“‘Course it was,” admitted the barmaid. “No respectable man would come into the dodgiest pub this side of London and order the strongest drink we’ve got unless he had something on his mind that he desperately needed off,” she told him wisely as she slid the small shot glass of amber colored liquor across the bar to Percy.

“Well, I don’t know about respectable,” Percy replied, chewing on his lip for a second, before tossing back the drink. He winced a bit and coughed as it burned his throat on its way down, but pushed his glass back across the bar to her nonetheless. “My youngest daughter clearly hates me, and my wife left me a month ago.” He shook his head and ran his hands over his face. “They all think I’m a joke.”

“Oh, I’m sure that’s not true,” she countered firmly.

“…I have it on good authority that your biggest competition in the current battle for Minister for Magic, Percy Weasley, is considering withdrawing because of the recent events regarding your son and his daughter. If this is true, Mr. Nott, how do you feel about it?”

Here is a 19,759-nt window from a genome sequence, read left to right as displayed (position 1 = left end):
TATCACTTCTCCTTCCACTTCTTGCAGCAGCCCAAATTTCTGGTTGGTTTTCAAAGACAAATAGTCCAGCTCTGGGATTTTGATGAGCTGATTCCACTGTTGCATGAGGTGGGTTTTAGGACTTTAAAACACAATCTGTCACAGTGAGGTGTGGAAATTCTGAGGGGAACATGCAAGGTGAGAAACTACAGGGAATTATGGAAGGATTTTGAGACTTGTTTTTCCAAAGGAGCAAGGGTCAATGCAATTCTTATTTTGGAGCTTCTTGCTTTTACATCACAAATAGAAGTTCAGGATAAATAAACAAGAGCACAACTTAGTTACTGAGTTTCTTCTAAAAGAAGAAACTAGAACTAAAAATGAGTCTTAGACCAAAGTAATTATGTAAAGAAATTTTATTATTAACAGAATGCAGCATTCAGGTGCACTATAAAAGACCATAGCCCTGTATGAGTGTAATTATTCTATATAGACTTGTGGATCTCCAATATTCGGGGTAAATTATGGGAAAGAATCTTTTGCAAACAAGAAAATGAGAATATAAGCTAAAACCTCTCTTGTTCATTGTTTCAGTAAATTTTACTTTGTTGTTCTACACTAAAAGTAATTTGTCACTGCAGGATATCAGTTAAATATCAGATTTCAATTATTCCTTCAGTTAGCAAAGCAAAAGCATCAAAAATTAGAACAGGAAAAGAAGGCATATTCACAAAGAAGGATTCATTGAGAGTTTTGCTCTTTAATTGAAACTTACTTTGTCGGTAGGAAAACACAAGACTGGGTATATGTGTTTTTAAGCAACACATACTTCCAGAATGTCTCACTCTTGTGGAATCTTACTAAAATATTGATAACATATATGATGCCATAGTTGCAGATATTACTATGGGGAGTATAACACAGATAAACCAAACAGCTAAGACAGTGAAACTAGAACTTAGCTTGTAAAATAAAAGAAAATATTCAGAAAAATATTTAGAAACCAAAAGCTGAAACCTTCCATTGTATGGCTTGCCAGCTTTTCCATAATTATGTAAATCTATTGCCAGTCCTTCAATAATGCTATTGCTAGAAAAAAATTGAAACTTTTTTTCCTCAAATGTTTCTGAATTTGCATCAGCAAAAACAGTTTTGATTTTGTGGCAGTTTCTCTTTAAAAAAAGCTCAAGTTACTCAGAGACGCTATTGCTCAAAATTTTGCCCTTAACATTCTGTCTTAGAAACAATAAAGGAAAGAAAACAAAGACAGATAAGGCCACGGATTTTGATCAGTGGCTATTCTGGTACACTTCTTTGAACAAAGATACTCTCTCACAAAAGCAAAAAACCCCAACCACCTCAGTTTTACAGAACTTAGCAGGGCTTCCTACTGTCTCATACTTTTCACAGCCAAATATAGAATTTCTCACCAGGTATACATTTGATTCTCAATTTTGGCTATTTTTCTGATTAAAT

The crackled, broken voice of the woman on the radio floated over to Percy, making him clench his teeth and swallow hard as he glared at the old blue radio set just above the barmaid’s shoulder. So they hadn’t forgotten about him yet. Sure, he had considered withdrawing from the race, but he had chosen not to let his daughter’s tiny indiscretion get the best of him. But the media just wouldn’t let it go, and it was causing his chances to become the next Minister dwindle faster and faster to nothing as each day passed.

Theodore Nott chuckled. “Well, Faith, I am not at liberty to discuss whether or not Percy has decided to give up,” he claimed, although his tone hinted more towards agreement, “but if he has, I would be thrilled about it, of course.” They both laughed this time. “It would mean that I had inevitably won the position and who wouldn’t be happy about something of that magnitude?” The reporter – Faith – made a noise of agreement with her throat.

“Of course,” she said, a small smile in her voice. “Now, you said in your most recent interview for the  Daily Prophet that you…”